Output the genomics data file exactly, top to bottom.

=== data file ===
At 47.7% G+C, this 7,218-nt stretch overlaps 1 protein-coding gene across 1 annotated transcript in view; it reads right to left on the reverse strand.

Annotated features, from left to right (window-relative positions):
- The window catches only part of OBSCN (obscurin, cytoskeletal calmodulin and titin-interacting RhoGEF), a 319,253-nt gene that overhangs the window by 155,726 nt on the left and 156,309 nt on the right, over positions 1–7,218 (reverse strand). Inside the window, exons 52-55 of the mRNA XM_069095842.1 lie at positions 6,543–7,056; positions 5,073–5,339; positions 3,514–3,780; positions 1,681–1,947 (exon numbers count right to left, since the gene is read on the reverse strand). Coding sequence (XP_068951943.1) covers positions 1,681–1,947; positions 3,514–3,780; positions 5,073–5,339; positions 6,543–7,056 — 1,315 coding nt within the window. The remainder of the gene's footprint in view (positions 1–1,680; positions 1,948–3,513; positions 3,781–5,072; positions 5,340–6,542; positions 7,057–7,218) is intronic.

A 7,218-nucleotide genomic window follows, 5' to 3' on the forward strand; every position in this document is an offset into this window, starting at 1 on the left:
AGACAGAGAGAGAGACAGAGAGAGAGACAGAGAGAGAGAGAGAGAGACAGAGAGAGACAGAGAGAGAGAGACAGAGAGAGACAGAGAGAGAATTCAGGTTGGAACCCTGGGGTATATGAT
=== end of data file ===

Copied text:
At 47.7% G+C, this 7,218-nt stretch overlaps 1 protein-coding gene across 1 annotated transcript in view; it reads right to left on the reverse strand.

Annotated features, from left to right (window-relative positions):
- The window catches only part of OBSCN (obscurin, cytoskeletal calmodulin and titin-interacting RhoGEF), a 319,253-nt gene that overhangs the window by 155,726 nt on the left and 156,309 nt on the right, over positions 1–7,218 (reverse strand). Inside the window, exons 52-55 of the mRNA XM_069095842.1 lie at positions 6,543–7,056; positions 5,073–5,339; positions 3,514–3,780; positions 1,681–1,947 (exon numbers count right to left, since the gene is read on the reverse strand). Coding sequence (XP_068951943.1) covers positions 1,681–1,947; positions 3,514–3,780; positions 5,073–5,339; positions 6,543–7,056 — 1,315 coding nt within the window. The remainder of the gene's footprint in view (positions 1–1,680; positions 1,948–3,513; positions 3,781–5,072; positions 5,340–6,542; positions 7,057–7,218) is intronic.

A 7,218-nucleotide genomic window follows, 5' to 3' on the forward strand; every position in this document is an offset into this window, starting at 1 on the left:
AGACAGAGAGAGAGACAGAGAGAGAGACAGAGAGAGAGAGAGAGAGACAGAGAGAGACAGAGAGAGAGAGACAGAGAGAGACAGAGAGAGAATTCAGGTTGGAACCCTGGGGTATATGAT